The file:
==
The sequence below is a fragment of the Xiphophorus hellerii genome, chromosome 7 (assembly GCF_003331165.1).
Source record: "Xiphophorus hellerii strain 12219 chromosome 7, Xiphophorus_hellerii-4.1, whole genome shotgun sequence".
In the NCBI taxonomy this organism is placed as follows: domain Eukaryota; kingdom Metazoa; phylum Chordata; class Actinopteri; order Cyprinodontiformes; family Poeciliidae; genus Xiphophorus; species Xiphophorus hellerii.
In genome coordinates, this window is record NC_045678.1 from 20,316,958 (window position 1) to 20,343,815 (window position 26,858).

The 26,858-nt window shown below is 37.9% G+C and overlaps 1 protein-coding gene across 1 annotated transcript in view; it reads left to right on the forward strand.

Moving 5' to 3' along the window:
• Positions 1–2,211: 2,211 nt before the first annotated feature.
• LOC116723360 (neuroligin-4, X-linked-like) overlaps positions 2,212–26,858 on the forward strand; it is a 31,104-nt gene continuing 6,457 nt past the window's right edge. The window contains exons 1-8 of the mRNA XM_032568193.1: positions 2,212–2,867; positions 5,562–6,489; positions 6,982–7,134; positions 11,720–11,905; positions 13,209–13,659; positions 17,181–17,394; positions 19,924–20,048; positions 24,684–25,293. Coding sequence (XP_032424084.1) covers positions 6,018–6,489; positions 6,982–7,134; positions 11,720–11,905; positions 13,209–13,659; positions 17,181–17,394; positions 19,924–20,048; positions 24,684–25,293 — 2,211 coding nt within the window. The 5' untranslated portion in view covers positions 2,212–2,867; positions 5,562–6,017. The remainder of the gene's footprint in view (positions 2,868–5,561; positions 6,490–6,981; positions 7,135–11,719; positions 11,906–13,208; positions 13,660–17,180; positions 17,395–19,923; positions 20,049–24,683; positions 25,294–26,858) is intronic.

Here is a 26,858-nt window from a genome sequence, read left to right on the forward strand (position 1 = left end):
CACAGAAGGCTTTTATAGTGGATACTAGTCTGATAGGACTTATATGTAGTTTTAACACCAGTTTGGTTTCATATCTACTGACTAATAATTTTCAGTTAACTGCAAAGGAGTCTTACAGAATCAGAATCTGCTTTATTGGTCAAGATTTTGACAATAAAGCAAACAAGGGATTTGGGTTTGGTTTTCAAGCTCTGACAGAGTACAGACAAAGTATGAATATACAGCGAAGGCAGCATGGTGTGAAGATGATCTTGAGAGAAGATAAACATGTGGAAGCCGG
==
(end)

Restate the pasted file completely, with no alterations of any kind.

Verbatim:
The sequence below is a fragment of the Xiphophorus hellerii genome, chromosome 7 (assembly GCF_003331165.1).
Source record: "Xiphophorus hellerii strain 12219 chromosome 7, Xiphophorus_hellerii-4.1, whole genome shotgun sequence".
In the NCBI taxonomy this organism is placed as follows: domain Eukaryota; kingdom Metazoa; phylum Chordata; class Actinopteri; order Cyprinodontiformes; family Poeciliidae; genus Xiphophorus; species Xiphophorus hellerii.
In genome coordinates, this window is record NC_045678.1 from 20,316,958 (window position 1) to 20,343,815 (window position 26,858).

The 26,858-nt window shown below is 37.9% G+C and overlaps 1 protein-coding gene across 1 annotated transcript in view; it reads left to right on the forward strand.

Moving 5' to 3' along the window:
• Positions 1–2,211: 2,211 nt before the first annotated feature.
• LOC116723360 (neuroligin-4, X-linked-like) overlaps positions 2,212–26,858 on the forward strand; it is a 31,104-nt gene continuing 6,457 nt past the window's right edge. The window contains exons 1-8 of the mRNA XM_032568193.1: positions 2,212–2,867; positions 5,562–6,489; positions 6,982–7,134; positions 11,720–11,905; positions 13,209–13,659; positions 17,181–17,394; positions 19,924–20,048; positions 24,684–25,293. Coding sequence (XP_032424084.1) covers positions 6,018–6,489; positions 6,982–7,134; positions 11,720–11,905; positions 13,209–13,659; positions 17,181–17,394; positions 19,924–20,048; positions 24,684–25,293 — 2,211 coding nt within the window. The 5' untranslated portion in view covers positions 2,212–2,867; positions 5,562–6,017. The remainder of the gene's footprint in view (positions 2,868–5,561; positions 6,490–6,981; positions 7,135–11,719; positions 11,906–13,208; positions 13,660–17,180; positions 17,395–19,923; positions 20,049–24,683; positions 25,294–26,858) is intronic.

Here is a 26,858-nt window from a genome sequence, read left to right on the forward strand (position 1 = left end):
CACAGAAGGCTTTTATAGTGGATACTAGTCTGATAGGACTTATATGTAGTTTTAACACCAGTTTGGTTTCATATCTACTGACTAATAATTTTCAGTTAACTGCAAAGGAGTCTTACAGAATCAGAATCTGCTTTATTGGTCAAGATTTTGACAATAAAGCAAACAAGGGATTTGGGTTTGGTTTTCAAGCTCTGACAGAGTACAGACAAAGTATGAATATACAGCGAAGGCAGCATGGTGTGAAGATGATCTTGAGAGAAGATAAACATGTGGAAGCCGG